Practices of using new interoperability rules should start working with EMR or EHR providers now to have a plan in place for record requests. Every medical facility should provide patients with renewed policies that should include what records are subject to the new rules, how patient identities will be confirmed, how to spot abuse, etc. These policies must take into consideration state and federal law as the main rule.

Consider a cloud services provider for interoperability.

As the digitalization of healthcare processes and involving new healthcare interoperability rules demand massive storage for recording and saving cabinets data, the most effective way to do it is to use cloud storage supporting the FHIR standard.

Several checked and popular cloud storages can help to care about everything – providers, payers, developers, device makers, and everyone working with health data:

Educate staff and patients

Implementing and testing new rules and technologies are not enough. All staff and patients should be highly informed about the latest updates. Medical workers have to know how to handle the request and different situations that can appear during the first days of launching new healthcare rules. It can be combined with HIPAA/HITECH and EMR training.

Dr. Chris Norris, Clinical Associate Professor at the University of California adds that health providers and health plans should also consider “educating their patients about the benefits and potential risks involved in using third-party apps to access and aggregate their information. CMS authorities also emphasize that hospitals and payers should educate patients on choosing third-party software and warn of dangers associated with transferring data to an app not covered by HIPAA.

How can your organization implement new rule obligations?


There is not much time to implement and test new healthcare rules into medical facilities. The primary need for this process is to provide secure and seamless data sharing and exchanging. Healthcare data about every patient is valuable, and the important sot rule is to record and save it safe and accurate. All this information should be in free access for patients, providers of the regulations, meaning medical facilities, and payers for real interoperability.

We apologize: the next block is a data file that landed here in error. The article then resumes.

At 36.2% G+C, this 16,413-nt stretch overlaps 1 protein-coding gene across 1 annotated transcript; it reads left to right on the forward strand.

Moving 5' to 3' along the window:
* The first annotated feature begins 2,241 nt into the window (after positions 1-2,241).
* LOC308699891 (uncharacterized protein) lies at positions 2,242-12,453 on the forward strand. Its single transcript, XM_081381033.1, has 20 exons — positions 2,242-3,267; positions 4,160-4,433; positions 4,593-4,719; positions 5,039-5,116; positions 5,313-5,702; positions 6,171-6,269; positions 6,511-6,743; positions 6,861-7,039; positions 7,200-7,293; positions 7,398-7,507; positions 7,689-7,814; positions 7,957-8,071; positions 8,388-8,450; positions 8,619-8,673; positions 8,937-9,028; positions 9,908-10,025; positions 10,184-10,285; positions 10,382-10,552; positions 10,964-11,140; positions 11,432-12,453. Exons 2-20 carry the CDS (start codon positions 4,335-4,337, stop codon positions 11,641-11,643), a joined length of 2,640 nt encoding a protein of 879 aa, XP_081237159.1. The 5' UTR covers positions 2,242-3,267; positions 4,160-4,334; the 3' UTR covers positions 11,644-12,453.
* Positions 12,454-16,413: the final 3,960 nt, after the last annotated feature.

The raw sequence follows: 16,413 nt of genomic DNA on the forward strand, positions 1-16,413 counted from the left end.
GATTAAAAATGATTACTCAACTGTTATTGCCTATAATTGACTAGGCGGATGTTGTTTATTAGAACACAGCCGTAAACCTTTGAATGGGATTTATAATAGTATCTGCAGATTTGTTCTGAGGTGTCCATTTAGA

Many features should be included or update to electronic health records. You need to build a custom data solution and data sharing services to be recognized only by one specific medical facility. ONC is recommended to adopt the United States Postal Service address standard to help patient matching, standardize APIs with Fast Healthcare Interoperability Resources, or FHIR, standards for information exchange and patient export of data and extend the ONC information blocking penalties to entities like non-certified EHR developers and connected devices.

There is a need to choose a suitable medical API to integrate with the existing system for interoperability new rules. If you want to implement new healthcare rules, you should better get a professional consultation with the team that has deep technical expertise for excellent interoperability. 


The introduction of new healthcare interoperability rules foresees that about 125 million patients will have easier access to their healthcare records. Also, it will save $3.3 billion every year, according to HHS.

The implementation of a new healthcare interoperability API is a relatively expensive process. In the beginning, the price was about $789,000 per medical facility and $158,00 for yearly maintenance pre facility or state. But later, CMS announced an immense estimation of approximately $1.6 million for one medical facility. That’s why the process of implementing new API to an organization can take to 6-month duration after the official launching of the new rules. These new healthcare rules anticipate future reduce expenses, more effective and accurate treatment plans, and medications, increasing the trust and improvement of patients’ experience and healthcare facilities’ productivity. All these processes set only one main goal is to improve the health of the entire population of the country. 

Our team of specialists has rich experience in developing medical solutions. Also, we have wide technical expertise in implementing additional solutions to already existing software systems. If you want to get more details and build your own strategy of implementing new rules into your system, feel free to contact our team.


Interoperability in healthcare enables different information technology systems to communicate and exchange usable data. This allows providers to have access to all data for a patient being treated.
Interoperability means the ability of electronic health systems to integrate within and across organizational boundaries in order to advance the effective delivery of healthcare for individuals and other parties.
There are several steps you need to take. Among them are improving EHR, widening data storage, choosing the right technology for health information records.